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Increasing Progenitor Cell Proliferation in the Sub-Ventricular Zone: A Therapeutic Treatment for Progressive Multiple Sclerosis?Introduction: The purpose of this study was to determine if pharmacological treatmentcould increase progenitor cell proliferation in the Sub-ventricular Zone of aged rats. Previous workhad shown that increasing progenitor cell proliferation in this region correlated well (R2=0.78; p=0.0007) with functional recovery in a damaged corpus callosum (white matter tract), suggesting thatprogenitor cell proliferation results in oligodendrocytes in this region. Methods: 10 month old male and female Sprague Dawley rats were fed the drugs for 30 days in cookiedough, then immunocytochemistry was performed on coronal brain sections, using Ki67 labeling todetermine progenitor cell proliferation. Results: Female rats showed low endogenous (control) progenitor cell proliferation, significantly differentfrom male rats (P<0.0001), at this age. Ascorbic Acid (20 mg/kg, daily for 30 days) increasedprogenitor cell proliferation overall, but maintained the innate gender difference in stem cell proliferation(P=0.001). Prozac (5 mg/kg, daily for 30 days) increased progenitor cell proliferation for femalesbut decreased stem cell proliferation for males, again showing a gender difference (P<0.0001).Simvastatin (1 mg/kg for 30 days) also increased progenitor cell proliferation in females and decreasedprogenitor cell proliferation in males, leading to a significant gender difference. Discussion: The three drug combinations (fluoxetine, simvastatin, and ascorbic acid, patent #9,254,281) led to ~ 4 fold increasemore »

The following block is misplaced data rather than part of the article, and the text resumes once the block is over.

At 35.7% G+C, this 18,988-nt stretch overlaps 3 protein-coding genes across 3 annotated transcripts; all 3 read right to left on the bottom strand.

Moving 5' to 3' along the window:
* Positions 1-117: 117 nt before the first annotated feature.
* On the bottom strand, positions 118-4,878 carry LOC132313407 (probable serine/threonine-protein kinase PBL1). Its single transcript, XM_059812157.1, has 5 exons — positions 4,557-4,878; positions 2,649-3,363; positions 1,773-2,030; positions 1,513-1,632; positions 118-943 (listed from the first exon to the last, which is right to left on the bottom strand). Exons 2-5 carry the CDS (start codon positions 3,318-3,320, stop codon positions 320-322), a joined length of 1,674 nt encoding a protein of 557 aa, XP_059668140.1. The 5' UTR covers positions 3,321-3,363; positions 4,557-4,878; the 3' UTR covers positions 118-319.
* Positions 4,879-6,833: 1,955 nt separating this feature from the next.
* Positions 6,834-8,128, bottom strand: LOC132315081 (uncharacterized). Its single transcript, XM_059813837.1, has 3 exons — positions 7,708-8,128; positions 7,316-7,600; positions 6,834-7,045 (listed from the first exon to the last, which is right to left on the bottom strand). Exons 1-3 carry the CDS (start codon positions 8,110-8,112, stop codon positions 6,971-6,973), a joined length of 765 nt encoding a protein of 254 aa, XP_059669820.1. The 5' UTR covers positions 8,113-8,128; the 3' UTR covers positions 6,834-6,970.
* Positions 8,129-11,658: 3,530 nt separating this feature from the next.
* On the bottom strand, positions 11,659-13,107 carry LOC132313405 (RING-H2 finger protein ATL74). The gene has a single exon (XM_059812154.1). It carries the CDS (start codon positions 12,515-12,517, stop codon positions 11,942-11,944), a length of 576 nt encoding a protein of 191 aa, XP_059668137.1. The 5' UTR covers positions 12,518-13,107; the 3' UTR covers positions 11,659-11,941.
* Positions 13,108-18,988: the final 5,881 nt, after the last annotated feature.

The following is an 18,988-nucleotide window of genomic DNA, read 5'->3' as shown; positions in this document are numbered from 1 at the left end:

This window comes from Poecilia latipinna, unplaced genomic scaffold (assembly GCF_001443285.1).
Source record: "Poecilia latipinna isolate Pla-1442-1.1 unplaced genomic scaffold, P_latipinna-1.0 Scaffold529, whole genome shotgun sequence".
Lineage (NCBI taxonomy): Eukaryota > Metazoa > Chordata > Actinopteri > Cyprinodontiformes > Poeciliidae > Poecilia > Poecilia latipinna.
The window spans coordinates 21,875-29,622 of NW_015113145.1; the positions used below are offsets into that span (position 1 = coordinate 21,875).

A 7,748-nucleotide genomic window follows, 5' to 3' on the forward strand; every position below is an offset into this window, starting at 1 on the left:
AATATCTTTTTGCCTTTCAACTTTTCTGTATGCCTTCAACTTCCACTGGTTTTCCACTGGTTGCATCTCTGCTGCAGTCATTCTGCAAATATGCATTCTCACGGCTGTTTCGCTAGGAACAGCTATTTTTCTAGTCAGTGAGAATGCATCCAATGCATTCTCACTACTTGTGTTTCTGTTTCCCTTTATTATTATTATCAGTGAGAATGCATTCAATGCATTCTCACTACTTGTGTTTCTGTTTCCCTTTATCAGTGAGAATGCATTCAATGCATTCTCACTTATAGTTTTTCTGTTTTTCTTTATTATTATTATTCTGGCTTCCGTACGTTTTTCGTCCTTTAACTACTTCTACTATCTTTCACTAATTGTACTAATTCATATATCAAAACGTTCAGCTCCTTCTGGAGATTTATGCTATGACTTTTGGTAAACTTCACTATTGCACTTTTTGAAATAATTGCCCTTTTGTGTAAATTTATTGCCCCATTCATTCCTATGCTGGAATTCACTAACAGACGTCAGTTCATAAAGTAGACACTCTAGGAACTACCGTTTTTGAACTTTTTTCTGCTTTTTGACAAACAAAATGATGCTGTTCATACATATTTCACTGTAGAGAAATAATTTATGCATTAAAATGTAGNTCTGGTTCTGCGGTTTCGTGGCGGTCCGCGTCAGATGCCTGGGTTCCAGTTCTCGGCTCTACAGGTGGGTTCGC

Using Machine Learning to Train a Wearable Device for Measuring Students’ Cognitive Load during Problem-Solving Activities Based on Electrodermal Activity, Body Temperature, and Heart Rate: Development of a Cognitive Load Tracker for Both Personal and Classroom UseAutomated tracking of physical fitness has sparked a health revolution by allowing individuals to track their own physical activity and health in real time. This concept is beginning to be applied to tracking of cognitive load. It is well known that activity in the brain can be measured through changes in the body’s physiology, but current real-time measures tend to be unimodal and invasive. We therefore propose the concept of a wearable educational fitness (EduFit) tracker. We use machine learning with physiological data to understand how to develop a wearable device that tracks cognitive load accurately in real time. In an initial study, we found that body temperature, skin conductance, and heart rate were able to distinguish between (i) a problem solving activity (high cognitive load), (ii) a leisure activity (moderate cognitive load), and (iii) daydreaming (low cognitive load) with high accuracy in the test dataset. In a second study, we found that these physiological features can be used to predict accurately user-reported mental focus in the test dataset, even when relatively small numbers of training data were used. We explain how these findings inform the development and implementation of a wearable device for temporal tracking and logging a user’smore »